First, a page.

After his return from England in 1833 he went to live with his mother at the old manse in Concord, Mass., and began his career as a lecturer in Boston.
In 1912 he was Gif ford lecturer at Edinburgh.
Round each lecturer in 22, Sultans private entrance.
In 1891 he was appointed lecturer in physics at Stockholm and four years later became full professor.
He gained a first class in jurisprudence in 1895 and was Vinerian Law Scholar in 1896, was elected a Fellow of Merton and did a considerable amount of educational work in the next few years, being a lecturer both at Merton and at Oriel, and an extension lecturer in modern history both for Oxford and for Victoria University.
In 1844 he entered St John's College, Cambridge, where he was senior wrangler in 1848, and gained the first Smith's prize and the Burney prize; and in 1849 he was elected to a fellowship, and began his life of college lecturer and private tutor.
In 1850 he became vice-principal and Hebrew lecturer at St David's College, Lampeter, where he introduced muchneeded educational and financial reforms. He was appointed select preacher of Cambridge University in 1854, and preached a sermon on inspiration, afterwards published in his Rational Godliness after the Mind of Christ and the Written Voices of the Church (London, 1855).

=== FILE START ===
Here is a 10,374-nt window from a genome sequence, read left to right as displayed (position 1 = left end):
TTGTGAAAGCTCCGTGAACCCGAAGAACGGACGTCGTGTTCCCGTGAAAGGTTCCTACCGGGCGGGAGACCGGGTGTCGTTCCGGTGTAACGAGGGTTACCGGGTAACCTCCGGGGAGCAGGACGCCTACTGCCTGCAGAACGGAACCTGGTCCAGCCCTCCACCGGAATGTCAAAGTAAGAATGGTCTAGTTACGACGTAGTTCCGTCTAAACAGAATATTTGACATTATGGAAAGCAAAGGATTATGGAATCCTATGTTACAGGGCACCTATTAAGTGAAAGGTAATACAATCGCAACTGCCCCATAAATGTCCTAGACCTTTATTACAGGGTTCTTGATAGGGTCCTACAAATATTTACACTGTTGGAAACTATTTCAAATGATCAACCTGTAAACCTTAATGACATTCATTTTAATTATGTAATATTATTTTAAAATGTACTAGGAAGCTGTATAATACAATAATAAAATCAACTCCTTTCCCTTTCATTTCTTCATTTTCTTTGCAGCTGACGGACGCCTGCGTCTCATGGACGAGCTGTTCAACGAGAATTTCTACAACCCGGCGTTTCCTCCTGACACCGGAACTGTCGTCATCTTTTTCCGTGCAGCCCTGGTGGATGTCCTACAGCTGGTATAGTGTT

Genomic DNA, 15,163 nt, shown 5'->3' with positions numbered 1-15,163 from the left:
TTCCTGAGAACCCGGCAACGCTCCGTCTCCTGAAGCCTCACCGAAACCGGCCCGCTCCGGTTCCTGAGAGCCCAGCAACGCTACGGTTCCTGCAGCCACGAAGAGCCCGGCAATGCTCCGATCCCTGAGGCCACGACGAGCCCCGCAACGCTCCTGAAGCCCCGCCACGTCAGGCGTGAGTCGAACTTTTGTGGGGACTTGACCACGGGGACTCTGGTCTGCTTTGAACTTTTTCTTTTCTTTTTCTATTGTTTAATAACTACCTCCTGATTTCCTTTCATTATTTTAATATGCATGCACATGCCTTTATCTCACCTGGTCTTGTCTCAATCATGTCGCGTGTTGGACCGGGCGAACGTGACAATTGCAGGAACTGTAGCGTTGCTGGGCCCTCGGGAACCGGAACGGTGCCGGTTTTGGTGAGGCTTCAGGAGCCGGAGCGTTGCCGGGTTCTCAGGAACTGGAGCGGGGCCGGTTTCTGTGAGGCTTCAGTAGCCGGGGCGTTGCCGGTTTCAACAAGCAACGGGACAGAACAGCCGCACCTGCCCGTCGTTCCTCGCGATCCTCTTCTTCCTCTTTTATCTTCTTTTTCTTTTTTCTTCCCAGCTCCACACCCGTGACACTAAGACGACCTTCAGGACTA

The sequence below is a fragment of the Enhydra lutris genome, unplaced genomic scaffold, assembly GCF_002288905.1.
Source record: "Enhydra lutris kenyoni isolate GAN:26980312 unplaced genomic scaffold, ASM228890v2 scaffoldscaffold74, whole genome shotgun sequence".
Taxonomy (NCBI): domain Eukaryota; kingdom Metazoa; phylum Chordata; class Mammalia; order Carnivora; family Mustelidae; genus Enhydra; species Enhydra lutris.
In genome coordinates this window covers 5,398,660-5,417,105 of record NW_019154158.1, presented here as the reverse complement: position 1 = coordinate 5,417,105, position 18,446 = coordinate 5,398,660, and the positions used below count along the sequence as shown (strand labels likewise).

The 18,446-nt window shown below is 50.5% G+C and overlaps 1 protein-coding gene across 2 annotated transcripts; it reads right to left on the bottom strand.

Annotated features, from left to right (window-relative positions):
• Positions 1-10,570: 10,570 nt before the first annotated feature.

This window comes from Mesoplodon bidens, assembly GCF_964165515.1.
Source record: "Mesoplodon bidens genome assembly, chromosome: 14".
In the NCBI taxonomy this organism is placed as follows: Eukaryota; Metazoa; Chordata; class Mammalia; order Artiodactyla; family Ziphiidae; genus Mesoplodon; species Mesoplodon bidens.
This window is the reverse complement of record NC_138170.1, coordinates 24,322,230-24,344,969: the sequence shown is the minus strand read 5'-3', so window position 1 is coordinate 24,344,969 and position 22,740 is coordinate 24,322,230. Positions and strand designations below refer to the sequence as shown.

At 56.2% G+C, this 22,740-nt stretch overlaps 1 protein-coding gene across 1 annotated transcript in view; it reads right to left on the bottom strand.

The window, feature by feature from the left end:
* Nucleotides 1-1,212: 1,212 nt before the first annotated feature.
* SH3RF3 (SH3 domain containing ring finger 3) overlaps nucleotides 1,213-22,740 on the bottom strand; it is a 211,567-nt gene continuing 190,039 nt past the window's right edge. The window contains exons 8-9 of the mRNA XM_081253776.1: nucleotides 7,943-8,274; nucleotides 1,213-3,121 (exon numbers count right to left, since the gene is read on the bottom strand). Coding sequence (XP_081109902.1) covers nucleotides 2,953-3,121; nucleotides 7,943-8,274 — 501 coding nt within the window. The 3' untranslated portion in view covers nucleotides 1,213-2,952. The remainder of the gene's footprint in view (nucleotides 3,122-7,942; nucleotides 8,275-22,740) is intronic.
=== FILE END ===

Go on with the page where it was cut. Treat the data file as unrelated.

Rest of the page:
In 1831 he returned to Berlin as lecturer on technology and physics at the university.
In 1567 he was elected a fellow of his college, and subsequently was chosen lecturer of St Clement's church, Cambridge, where he preached to admiring audiences for many years.
He took a first class in the final mathematical school in 1854, and the following year was appointed mathematical lecturer at Christ Church, a post he continued to fill till 1881.